The game theory course I took in college is one of my favorite courses from college. Not so much in that I used the class in my career, but I liked the principal that you could try and apply mathematics/game theory to everyday normal life. And if you view life through these principles, it might help explain life in better (or minimally different) ways.
One of the ways I applied game theory in a conversation sometime ago was online dating. Myself and many of my friends have done online dating to various degrees of success (... or failure depending on your perspective :-|). One day I came up with the following conversation/theory.
(To anyone that I don't know reading this, please take this with a grain of salt. It is just a way to think about things.)
So this conversation/theory only applies to people looking for a relationship.
Assume all people in the world are classified in two groups:
- A person wants to be in a relationship/get married
- A person does not want to be in a relationship/get married
However, nobody knows what group anyone belongs in, including themselves. A person may believe they want to be in a relationship, but they don't. A person may believe they don't want to be in a relationship, but really do.
Online dating, while becoming more socially acceptable, is not the traditional first route for dating. There are gajillions of other ways to meet people: school, church, work, your neighborhood, general social activity, etc. Online dating, in my opinion, is second or third order. Something people try when the other ways haven't worked out. I could be wrong about this, but I get the strong impression it is for most people.
So here in lies the question. If all people in the world are classified in the two groups I list above, who are the people doing online dating?
As I state above, online dating is second or third order. So, presumably, all the people that want to be in a relationship are already taken. Since there are a gajillion ways to meet people before online dating, they've presumably already met someone.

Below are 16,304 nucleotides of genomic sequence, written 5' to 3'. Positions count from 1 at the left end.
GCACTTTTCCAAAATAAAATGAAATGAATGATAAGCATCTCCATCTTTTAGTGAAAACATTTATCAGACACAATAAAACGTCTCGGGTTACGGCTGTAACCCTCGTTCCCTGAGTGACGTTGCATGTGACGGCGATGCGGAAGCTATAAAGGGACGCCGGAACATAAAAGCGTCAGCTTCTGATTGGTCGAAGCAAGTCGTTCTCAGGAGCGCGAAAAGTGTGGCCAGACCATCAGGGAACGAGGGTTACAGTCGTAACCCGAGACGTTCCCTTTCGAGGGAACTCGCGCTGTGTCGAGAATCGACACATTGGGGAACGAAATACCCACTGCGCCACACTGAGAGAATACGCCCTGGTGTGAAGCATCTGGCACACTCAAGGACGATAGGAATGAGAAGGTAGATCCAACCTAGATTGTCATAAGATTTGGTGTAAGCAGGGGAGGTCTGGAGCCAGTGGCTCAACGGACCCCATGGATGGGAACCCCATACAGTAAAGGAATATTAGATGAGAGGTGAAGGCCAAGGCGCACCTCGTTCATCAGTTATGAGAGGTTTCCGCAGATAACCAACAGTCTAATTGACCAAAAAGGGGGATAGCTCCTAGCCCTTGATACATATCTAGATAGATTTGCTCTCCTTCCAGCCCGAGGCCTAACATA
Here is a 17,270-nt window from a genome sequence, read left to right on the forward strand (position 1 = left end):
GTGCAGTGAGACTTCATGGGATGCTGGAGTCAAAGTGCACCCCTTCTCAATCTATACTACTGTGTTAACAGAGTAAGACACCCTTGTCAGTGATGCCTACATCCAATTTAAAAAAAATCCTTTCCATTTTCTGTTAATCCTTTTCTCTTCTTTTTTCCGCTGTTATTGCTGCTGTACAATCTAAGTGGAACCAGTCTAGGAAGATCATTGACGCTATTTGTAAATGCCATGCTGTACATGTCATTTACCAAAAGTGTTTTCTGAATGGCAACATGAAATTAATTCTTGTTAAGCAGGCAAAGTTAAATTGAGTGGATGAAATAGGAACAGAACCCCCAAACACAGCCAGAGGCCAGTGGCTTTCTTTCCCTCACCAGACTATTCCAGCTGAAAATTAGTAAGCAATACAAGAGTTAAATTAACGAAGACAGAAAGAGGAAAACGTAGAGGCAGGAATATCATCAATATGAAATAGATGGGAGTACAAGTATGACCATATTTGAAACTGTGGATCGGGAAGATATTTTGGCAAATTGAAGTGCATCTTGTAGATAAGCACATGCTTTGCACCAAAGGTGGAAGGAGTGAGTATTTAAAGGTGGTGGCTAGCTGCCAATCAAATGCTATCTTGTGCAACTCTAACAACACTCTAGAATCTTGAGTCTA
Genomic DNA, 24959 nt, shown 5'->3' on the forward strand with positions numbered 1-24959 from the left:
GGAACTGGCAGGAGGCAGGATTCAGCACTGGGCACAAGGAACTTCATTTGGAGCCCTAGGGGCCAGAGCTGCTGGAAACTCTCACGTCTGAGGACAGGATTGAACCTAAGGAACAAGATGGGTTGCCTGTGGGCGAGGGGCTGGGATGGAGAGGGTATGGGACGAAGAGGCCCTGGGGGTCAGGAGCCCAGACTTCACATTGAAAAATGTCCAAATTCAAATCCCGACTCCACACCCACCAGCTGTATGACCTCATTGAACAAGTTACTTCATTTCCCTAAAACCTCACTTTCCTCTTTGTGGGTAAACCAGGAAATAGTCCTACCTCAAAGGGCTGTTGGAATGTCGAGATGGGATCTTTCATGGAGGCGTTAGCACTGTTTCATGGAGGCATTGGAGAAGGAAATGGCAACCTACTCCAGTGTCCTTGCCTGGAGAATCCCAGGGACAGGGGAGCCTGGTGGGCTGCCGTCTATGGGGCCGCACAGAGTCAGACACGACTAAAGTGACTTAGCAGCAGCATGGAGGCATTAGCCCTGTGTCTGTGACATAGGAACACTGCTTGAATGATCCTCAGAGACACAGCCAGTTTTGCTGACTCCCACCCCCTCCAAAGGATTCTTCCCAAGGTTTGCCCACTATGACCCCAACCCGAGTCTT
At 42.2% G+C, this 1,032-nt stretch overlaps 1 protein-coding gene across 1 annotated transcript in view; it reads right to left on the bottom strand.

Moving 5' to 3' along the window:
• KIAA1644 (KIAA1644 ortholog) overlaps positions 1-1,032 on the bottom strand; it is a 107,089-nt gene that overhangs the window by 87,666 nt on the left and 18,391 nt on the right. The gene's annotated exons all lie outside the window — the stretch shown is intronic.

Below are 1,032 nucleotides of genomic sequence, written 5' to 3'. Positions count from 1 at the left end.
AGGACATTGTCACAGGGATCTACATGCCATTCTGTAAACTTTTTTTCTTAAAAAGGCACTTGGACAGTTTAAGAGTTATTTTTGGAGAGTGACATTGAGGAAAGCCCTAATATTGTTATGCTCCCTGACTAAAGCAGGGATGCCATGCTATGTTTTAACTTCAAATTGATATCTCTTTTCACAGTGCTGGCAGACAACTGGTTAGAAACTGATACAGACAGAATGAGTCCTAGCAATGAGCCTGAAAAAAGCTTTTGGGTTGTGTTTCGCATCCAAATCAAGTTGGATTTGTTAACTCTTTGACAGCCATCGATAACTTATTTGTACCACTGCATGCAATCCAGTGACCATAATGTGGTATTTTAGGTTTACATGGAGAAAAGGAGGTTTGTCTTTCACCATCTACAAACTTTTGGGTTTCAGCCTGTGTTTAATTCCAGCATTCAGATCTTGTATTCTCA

So are the people doing online dating a whole bunch of people who don't want to be in a relationship?
Now the above is just the setup and way to think about it. Reality is really different.
People aren't in the two classifications I list above. Instead, everyone's personality and desires falls along a spectrum like the below:
I'll be single forever! <------> I want to get married now!
Everyone in the world is in this spectrum.
People who want to be single forever, they probably are not doing online dating at all.
The people that want to get married now, they are already taken.
The people doing online dating are in between. There will be those who broke up with someone and really want to be in a relationship again. They are going to be towards the right side of the spectrum. There will be those who may have the attitude, "ehhh maybe I'll meet someone". They may be towards the left side of the spectrum.
But what does the population of people doing online dating look like?
I don't know for sure. But based on my theory on the two classifications, I speculate there are many people more towards the left side of the spectrum than the right doing online dating. In other words, there's perhaps a reason why a person is still single. This isn't meant to imply that a person is single for a terrible reason. It's for very normal reasons: career, location, commitment, what makes you happy, etc. etc.
So, what kind of questions can be gather and think about from this thought process.
If you're someone that really wants a relationship, is online dating the right avenue? Perhaps not. Or perhaps its the best out of a lot of crappy options.
If you're doing online dating and think you really want a relationship? Do you really?